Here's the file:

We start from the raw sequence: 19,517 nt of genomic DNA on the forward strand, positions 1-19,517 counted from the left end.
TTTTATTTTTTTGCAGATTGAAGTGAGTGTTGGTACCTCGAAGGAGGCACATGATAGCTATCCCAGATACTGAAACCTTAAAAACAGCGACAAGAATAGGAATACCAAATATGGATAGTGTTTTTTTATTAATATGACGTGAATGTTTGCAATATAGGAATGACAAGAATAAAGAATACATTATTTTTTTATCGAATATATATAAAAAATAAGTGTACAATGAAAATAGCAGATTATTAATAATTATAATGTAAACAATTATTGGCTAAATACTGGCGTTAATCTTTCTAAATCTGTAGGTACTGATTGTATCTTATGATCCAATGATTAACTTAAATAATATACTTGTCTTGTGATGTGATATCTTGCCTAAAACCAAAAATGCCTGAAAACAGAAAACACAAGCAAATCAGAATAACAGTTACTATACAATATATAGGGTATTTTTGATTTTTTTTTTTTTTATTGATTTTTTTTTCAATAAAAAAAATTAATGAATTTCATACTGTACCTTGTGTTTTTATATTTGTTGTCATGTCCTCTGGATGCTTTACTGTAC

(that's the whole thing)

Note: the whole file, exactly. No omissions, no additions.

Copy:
We start from the raw sequence: 19,517 nt of genomic DNA on the forward strand, positions 1-19,517 counted from the left end.
TTTTATTTTTTTGCAGATTGAAGTGAGTGTTGGTACCTCGAAGGAGGCACATGATAGCTATCCCAGATACTGAAACCTTAAAAACAGCGACAAGAATAGGAATACCAAATATGGATAGTGTTTTTTTATTAATATGACGTGAATGTTTGCAATATAGGAATGACAAGAATAAAGAATACATTATTTTTTTATCGAATATATATAAAAAATAAGTGTACAATGAAAATAGCAGATTATTAATAATTATAATGTAAACAATTATTGGCTAAATACTGGCGTTAATCTTTCTAAATCTGTAGGTACTGATTGTATCTTATGATCCAATGATTAACTTAAATAATATACTTGTCTTGTGATGTGATATCTTGCCTAAAACCAAAAATGCCTGAAAACAGAAAACACAAGCAAATCAGAATAACAGTTACTATACAATATATAGGGTATTTTTGATTTTTTTTTTTTTTATTGATTTTTTTTTCAATAAAAAAAATTAATGAATTTCATACTGTACCTTGTGTTTTTATATTTGTTGTCATGTCCTCTGGATGCTTTACTGTAC